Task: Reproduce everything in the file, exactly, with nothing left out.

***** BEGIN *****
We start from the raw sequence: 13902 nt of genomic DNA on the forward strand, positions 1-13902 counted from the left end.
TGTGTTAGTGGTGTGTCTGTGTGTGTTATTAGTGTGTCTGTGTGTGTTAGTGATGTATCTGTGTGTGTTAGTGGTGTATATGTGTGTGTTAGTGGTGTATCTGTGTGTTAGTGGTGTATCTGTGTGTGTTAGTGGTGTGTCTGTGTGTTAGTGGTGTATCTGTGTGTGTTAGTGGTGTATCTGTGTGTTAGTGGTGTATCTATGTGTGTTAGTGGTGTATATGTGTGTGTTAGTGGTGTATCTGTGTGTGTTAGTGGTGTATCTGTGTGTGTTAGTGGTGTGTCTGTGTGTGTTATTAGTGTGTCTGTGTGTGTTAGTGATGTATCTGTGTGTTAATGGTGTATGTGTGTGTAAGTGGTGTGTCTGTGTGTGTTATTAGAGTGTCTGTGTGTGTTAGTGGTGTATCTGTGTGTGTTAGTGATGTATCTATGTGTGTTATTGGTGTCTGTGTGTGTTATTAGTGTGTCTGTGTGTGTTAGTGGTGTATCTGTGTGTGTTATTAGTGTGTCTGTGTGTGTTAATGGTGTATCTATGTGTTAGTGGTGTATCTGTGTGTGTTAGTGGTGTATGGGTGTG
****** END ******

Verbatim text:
We start from the raw sequence: 13902 nt of genomic DNA on the forward strand, positions 1-13902 counted from the left end.
TGTGTTAGTGGTGTGTCTGTGTGTGTTATTAGTGTGTCTGTGTGTGTTAGTGATGTATCTGTGTGTGTTAGTGGTGTATATGTGTGTGTTAGTGGTGTATCTGTGTGTTAGTGGTGTATCTGTGTGTGTTAGTGGTGTGTCTGTGTGTTAGTGGTGTATCTGTGTGTGTTAGTGGTGTATCTGTGTGTTAGTGGTGTATCTATGTGTGTTAGTGGTGTATATGTGTGTGTTAGTGGTGTATCTGTGTGTGTTAGTGGTGTATCTGTGTGTGTTAGTGGTGTGTCTGTGTGTGTTATTAGTGTGTCTGTGTGTGTTAGTGATGTATCTGTGTGTTAATGGTGTATGTGTGTGTAAGTGGTGTGTCTGTGTGTGTTATTAGAGTGTCTGTGTGTGTTAGTGGTGTATCTGTGTGTGTTAGTGATGTATCTATGTGTGTTATTGGTGTCTGTGTGTGTTATTAGTGTGTCTGTGTGTGTTAGTGGTGTATCTGTGTGTGTTATTAGTGTGTCTGTGTGTGTTAATGGTGTATCTATGTGTTAGTGGTGTATCTGTGTGTGTTAGTGGTGTATGGGTGTG